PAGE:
2013 Gramercy "Lagniappe" Columbia Valley Syrah

SKU #1268532 95 points Robert Parker's Wine Advocate

 Slightly more fruit driven than the meaty, peppery John Lewis release, the 2013 Syrah Lagniappe is a drop dead gorgeous Syrah that does everything right. Its almost opaque purple color is followed by a complex, layered bouquet that includes ample black and blue fruits, ground pepper, lavender, olive and hints of bacon fat. This gives way to a medium to full-bodied, layered, silky 2013 that has a great mid-palate, juicy acidity and a great finish. I’d happily drink it today, but it should be at its best from 2018-2028. (JD)  (6/2016)

92 points Wine Enthusiast

 Coming from a blend of top sites Red Willow and Forgotten Hills, this wine offers reserved aromas of berry, herb, smoked meat and pepper. The palate brings bright acid and intensity of flavor but with a sense of elegance that keeps you hanging on each sip. (SS)  (12/2016)

91 points Vinous

 (vinified with 85% whole clusters): Bright ruby-red. Pure but reticent nose hints at blackberry, licorice, pepper and violet. Savory, saline and dry on the palate, with stubbornly backward black pepper, spice and pepper showing good salinity and inner-mouth tension but in need of a couple years to open. Tighter and more Hermitage-like today than The Deuce but perhaps ultimately deeper and longer, this wine will need patience. 91+ (ST)  (11/2015)

90 points Wine Spectator

 Shows precision and complexity, with blueberry and smoke aromas and well-knit black cherry and spice notes. (TF)  (4/2017)

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Price: $49.99
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- One of France's noblest black grape varieties, Syrah is known for its intense and distinctive perfume reminiscent of briar fruit, tar, spice and black pepper and its firm structure. One of few black grape varietals frequently vinified on its own, the best examples of Syrah come from the Northern Rhône, particularly Hermitage, but also Côte-Rôtie, Cornas, Crozes-Hermitage and St-Joseph. These wines are very astringent in their youth, though some Crozes-Hermitage and St-Joseph can be enjoyed young, relatively speaking. Given the requisite patience, though, these wines can reveal amazing complexity and secondary fruit characteristics like plum and blackcurrant as well as subtle hints of smoke and flowers. In the Southern Rhône, Syrah is used to add structure and complexity to wines dominated by Grenache and complemented by Mourvèdre, like the more immediately drinkable Côte du Rhônes, as well as the long-lived wines of Châteauneuf-du-Pape. In recent years, plantings of Syrah have spread throughout the Languedoc-Roussillon where it is produced on its own or blended with other varietals. Outside of France, the most important Syrah growing country is easily Australia, where it is called Shiraz. Quality levels here depend greatly on yields and geography, and the wines range from bold, fruity and easy-drinking to intense and ageable, like the famed Penfolds Grange. Often bottled on its own, in Australia Syrah is also can be blended with Grenache and Mourvèdre, as in the Southern Rhône, and is increasingly combined with Cabernet Sauvignon. Syrah has also been steadily increasing in popularity in California, thanks to a group of advocates called the Rhône Rangers. Its most successful iterations come from the Central and Sonoma Coasts, where winemakers are pushing boundaries and creating some incredible wines. In recent years Syrah has also found a number of proponents in Washington State, which is definitely a region to watch for this variety.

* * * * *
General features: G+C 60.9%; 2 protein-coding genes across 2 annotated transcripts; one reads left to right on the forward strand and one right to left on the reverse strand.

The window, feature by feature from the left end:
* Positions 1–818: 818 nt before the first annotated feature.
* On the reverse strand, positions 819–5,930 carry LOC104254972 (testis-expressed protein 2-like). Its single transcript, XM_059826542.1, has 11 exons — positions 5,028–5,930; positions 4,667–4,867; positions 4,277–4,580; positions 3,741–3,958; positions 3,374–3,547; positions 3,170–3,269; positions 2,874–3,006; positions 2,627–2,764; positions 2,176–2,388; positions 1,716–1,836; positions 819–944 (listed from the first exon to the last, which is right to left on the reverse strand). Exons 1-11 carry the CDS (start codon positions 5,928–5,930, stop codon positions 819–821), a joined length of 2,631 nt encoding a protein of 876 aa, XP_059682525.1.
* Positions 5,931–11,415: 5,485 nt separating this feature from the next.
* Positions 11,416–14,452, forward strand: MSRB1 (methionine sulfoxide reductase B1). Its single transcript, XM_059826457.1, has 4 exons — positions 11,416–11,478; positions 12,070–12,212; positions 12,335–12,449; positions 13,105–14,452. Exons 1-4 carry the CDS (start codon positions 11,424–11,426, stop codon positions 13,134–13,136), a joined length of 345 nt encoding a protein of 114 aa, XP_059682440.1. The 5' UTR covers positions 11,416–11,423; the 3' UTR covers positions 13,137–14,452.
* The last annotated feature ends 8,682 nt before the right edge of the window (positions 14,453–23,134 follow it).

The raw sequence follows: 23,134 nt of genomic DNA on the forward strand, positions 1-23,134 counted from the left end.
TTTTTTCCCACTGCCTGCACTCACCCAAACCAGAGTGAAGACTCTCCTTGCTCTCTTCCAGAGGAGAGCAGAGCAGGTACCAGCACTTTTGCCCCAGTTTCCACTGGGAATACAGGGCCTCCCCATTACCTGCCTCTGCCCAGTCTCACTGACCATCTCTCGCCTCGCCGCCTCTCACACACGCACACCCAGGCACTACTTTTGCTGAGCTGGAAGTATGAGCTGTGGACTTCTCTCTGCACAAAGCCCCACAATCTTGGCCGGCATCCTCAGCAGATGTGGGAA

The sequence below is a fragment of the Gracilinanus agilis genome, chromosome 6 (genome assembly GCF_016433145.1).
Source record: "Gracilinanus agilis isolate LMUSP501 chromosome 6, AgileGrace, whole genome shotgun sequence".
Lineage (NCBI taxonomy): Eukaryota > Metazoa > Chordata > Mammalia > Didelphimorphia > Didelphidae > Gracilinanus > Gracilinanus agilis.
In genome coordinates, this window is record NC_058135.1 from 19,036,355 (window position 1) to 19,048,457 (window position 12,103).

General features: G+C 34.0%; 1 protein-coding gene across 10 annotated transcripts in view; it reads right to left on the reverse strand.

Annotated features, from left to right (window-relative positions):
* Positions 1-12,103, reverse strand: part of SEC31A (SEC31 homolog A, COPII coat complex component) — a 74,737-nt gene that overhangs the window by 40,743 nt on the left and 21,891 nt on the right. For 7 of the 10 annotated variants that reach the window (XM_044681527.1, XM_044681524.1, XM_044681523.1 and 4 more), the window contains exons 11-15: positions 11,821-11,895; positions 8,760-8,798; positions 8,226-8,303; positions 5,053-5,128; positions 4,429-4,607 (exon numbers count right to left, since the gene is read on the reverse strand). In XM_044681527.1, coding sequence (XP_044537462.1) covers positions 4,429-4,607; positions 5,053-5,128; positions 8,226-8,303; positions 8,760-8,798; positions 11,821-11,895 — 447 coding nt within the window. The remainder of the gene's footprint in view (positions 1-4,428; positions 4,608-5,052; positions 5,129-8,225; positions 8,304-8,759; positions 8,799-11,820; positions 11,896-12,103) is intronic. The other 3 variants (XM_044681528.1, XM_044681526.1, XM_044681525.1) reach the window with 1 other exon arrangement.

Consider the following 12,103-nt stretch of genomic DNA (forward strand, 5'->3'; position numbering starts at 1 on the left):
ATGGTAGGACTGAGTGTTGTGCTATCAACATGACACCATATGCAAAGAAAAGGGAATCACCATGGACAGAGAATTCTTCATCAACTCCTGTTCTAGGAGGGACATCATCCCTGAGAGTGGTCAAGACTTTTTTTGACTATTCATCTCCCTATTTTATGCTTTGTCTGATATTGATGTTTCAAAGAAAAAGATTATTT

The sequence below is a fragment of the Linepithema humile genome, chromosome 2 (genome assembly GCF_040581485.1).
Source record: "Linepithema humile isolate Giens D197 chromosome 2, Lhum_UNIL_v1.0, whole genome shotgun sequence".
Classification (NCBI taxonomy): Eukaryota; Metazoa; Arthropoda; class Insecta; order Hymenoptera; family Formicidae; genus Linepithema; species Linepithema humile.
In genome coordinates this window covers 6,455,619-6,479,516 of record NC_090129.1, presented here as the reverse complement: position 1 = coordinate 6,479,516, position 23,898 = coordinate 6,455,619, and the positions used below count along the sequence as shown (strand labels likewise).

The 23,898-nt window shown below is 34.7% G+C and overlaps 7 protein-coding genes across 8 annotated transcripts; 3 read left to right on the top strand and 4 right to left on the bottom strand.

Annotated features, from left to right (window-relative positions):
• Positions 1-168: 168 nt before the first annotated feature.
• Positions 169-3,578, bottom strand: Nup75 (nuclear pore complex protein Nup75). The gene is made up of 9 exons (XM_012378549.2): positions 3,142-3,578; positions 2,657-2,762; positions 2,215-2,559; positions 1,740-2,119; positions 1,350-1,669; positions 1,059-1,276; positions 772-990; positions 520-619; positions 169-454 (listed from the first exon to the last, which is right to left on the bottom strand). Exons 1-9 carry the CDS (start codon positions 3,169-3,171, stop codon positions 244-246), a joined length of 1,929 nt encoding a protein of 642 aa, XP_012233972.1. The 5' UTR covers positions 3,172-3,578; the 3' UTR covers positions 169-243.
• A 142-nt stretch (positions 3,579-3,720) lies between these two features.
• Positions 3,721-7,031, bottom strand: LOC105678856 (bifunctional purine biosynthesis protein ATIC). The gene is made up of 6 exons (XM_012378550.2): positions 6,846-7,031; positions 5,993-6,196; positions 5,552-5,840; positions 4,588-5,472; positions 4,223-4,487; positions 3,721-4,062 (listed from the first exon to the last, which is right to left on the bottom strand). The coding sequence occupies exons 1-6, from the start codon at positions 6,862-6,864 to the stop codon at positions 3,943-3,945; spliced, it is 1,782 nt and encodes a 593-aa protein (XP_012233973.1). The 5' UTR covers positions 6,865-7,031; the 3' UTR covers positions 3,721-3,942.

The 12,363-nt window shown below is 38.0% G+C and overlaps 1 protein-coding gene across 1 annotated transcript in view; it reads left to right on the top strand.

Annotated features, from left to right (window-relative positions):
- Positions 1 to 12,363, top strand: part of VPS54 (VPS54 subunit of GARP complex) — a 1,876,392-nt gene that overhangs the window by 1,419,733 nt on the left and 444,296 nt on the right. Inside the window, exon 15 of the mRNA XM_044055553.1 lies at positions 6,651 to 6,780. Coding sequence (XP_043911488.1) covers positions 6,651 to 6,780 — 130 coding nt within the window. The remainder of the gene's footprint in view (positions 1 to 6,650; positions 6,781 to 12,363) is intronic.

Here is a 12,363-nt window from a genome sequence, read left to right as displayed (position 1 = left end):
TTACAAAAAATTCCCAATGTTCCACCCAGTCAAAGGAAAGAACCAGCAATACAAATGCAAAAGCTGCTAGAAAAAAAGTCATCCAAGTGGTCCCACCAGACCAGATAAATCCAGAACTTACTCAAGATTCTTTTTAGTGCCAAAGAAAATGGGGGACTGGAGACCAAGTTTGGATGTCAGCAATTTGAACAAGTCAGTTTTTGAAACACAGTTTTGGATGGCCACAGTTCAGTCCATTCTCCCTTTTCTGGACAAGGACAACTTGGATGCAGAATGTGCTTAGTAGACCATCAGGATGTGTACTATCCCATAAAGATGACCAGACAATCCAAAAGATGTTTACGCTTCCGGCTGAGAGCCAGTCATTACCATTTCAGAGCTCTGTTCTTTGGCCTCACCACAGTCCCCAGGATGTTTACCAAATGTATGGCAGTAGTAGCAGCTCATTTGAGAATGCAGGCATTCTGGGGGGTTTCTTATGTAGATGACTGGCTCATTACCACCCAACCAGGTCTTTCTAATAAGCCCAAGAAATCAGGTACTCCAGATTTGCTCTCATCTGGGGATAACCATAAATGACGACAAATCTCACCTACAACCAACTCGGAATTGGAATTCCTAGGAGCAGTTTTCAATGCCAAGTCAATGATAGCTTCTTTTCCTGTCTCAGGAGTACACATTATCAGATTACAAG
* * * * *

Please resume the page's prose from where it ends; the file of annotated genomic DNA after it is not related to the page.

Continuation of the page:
United States

- When people consider domestic wine, they normally think about the state of California. The fine viticultural Region within California, including the Napa Valley, Sonoma, Santa Cruz Mountains, Mendocino and Santa Barbara, are capable of growing grapes of world-class quality. But there's plenty of fabulous wine coming from other states, too. Oregon, Washington and New York are also causing eyebrows (and glassware) to be raised around the world. Click for a list of bestselling items from the United States.


- Washington has become one of the most important wine producing states in the United States, and development continues to grow rapidly. In 1969, when California was exploding as a wine producer, Washington had only two wineries, but by 2000 that number had passed 100. Most of Washington's grape crop goes to uses other than wine. Merlot and Chardonnay have been the most successful in Washington. It's interesting to note that Washington's prime wine regions are located at 46° north, along the same latitude as the legendary French wine districts of Bordeaux and Burgundy. During the summer, Washington averages more than two hours more sunlight each day compared to California.